An IIS Manager user is a username and password stored in %windir%\system32\inetsrv\config\administration.config. Most situations call for Windows Users. For example, a developer who publishes content directly to a web server through a file share or FTP already has read/write permission to the content folder. Since IIS Manager will impersonate that user when making configuration changes, the Windows user account has to have read/write access to the content folder where the web.config files will be written.
On the other hand, perhaps the content provider publishes to a staging server and the content is replicated from the staging server out to the server farm. In this case, the content provider does not have access to the production servers; i.e., there is no Windows account to add. In this case, creating an IIS Manager user by adding a username/password as a site administrator allows the end user to view configuration for their application without making them a Windows user on the server.
Add a Windows user (not an administrator) as a site administrator for the Default Web Site. Now you have a site administrator – but they still cannot connect to the server yet. This is discussed below.
The first step is installing the Web Management Service (WMSVC).
The Web Management Service (WMSVC) is a stripped down, stand-alone web server. When installed and started, WMSVC listens on port 8172. The IIS Manager client, the UI with buttons and text boxes, communicates over HTTP through web service calls to WMSVC when the user wants to take an action. WMSVC hosts the logic that implements the action, such as setting a configuration property or stopping a web site.
2. Open the Management Service page by navigating to the server home page. Find Management Service, and double-click to open.
a. Enable remote management so that WMSVC serves all requests instead of only requests that originate on the local server. WMSVC cannot be configured when running, so look at the HTTPS binding and IP and domain restrictions and decide whether or not you want to make any other changes.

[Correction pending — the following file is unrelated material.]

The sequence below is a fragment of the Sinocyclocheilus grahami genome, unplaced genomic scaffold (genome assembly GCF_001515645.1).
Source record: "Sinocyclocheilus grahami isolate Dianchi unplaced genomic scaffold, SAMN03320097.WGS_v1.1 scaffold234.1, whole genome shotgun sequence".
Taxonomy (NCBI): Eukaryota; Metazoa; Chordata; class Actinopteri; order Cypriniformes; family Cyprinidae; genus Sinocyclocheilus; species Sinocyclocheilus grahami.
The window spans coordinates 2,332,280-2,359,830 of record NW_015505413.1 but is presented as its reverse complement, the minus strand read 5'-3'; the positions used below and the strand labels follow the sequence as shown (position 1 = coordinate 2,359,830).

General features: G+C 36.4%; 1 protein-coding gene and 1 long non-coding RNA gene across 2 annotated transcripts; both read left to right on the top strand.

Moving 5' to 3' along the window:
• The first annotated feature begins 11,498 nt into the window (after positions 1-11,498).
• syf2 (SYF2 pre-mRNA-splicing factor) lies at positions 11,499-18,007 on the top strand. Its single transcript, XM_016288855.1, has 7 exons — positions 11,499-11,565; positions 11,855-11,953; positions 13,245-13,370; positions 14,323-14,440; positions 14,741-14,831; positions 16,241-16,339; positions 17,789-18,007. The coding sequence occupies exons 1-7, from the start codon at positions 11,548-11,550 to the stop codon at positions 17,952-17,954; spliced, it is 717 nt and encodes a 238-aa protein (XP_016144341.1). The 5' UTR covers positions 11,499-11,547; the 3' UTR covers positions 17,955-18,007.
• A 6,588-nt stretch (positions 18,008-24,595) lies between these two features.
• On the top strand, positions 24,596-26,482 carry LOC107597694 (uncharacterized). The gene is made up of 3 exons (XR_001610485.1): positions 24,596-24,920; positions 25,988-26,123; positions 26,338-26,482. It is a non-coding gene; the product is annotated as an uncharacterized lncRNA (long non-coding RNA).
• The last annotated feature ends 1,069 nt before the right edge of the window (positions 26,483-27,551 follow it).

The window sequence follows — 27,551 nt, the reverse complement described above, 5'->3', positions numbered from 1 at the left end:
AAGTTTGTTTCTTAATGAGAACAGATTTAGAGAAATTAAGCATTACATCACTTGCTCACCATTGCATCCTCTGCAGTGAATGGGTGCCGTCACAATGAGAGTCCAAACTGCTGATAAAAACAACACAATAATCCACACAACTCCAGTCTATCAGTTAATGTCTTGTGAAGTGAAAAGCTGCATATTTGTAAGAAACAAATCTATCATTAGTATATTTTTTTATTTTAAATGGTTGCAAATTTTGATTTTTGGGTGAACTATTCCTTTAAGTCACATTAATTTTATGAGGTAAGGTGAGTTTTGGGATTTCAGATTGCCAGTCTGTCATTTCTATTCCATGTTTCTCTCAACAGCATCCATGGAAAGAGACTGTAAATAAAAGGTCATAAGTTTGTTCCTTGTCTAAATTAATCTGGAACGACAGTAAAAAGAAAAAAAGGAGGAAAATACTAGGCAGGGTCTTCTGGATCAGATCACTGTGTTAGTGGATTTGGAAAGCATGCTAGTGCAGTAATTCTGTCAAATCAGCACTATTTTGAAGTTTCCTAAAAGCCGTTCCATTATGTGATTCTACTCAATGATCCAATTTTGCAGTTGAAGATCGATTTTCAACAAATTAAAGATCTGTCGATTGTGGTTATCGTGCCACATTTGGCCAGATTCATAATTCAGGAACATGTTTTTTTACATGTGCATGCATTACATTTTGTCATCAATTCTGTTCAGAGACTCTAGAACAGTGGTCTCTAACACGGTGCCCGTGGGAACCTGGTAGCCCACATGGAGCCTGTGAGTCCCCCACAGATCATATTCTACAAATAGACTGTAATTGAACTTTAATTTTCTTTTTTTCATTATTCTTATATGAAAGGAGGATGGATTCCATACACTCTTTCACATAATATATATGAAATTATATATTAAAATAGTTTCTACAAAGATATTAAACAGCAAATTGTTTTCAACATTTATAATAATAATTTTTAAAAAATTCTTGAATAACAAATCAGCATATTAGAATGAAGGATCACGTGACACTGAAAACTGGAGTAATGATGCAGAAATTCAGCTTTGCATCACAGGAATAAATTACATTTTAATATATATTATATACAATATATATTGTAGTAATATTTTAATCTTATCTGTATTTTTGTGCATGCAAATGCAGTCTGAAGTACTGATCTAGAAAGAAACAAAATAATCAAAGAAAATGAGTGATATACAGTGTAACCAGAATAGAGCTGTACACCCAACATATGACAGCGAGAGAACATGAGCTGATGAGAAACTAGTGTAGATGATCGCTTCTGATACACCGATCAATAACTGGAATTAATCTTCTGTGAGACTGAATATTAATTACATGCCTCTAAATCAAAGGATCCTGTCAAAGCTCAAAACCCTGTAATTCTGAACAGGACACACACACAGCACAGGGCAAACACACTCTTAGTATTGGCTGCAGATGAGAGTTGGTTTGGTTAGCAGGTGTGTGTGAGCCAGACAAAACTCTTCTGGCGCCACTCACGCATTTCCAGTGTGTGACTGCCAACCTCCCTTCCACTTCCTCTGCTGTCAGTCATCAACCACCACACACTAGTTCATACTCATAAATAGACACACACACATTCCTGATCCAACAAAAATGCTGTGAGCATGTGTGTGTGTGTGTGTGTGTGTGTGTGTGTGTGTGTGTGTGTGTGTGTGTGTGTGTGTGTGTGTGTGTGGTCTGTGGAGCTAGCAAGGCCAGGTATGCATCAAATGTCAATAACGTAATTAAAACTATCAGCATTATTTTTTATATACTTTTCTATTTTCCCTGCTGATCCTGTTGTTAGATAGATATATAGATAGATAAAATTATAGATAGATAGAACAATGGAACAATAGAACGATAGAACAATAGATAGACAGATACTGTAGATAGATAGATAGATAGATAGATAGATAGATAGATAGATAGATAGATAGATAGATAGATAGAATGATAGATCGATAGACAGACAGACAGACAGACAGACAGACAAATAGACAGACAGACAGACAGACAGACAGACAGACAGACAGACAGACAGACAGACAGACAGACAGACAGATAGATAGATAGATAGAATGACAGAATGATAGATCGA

b. Start WMSVC by clicking Start in the task pane. WMSVC listens on all unassigned IP addresses by default. If your web servers have more than one network card (NIC) and you want WMSVC to listen on one specific NIC, you have to configure that explicitly.
At this point WMSVC is listening on port 8172, waiting for management requests.
D:\>netstat -a | findstr 8172
TCP 172.30.188.74:8172 alexise-fs:0 LISTENING
Now that everything is configured, test it to make sure it works. Do a sanity check on the local server first because local site and application administrators actions are routed through WMSVC.
If that works, then try to connect from a remote machine.
2. On the first page of the connection wizard, select "Manually enter the connection details on the next page" (the other option was removed in post-Beta 2 builds, so ignore it).
3. On the second page, fill in "localhost" for the server name, and "Default Web Site" for the site name.
4. On the credentials page, enter the credentials for the Windows user you added earlier as a site administrator. When you successfully connect, the final page of the wizard gives you the option to name the connection.
The new connection should look similar to the one in the screen shot below. The bottom right corner of the tool shows that you are connected to localhost on port 8172 as Alexis, and the lock icon indicates that the connection is over SSL. Your user name is in parentheses at the end of the connection name in the tree view.
Also notice that a number of the site tasks are missing from the task pane – this is because site and application administrators are not permitted to take any administrator actions, for example, managing site bindings which are stored in the applicationHost.config file.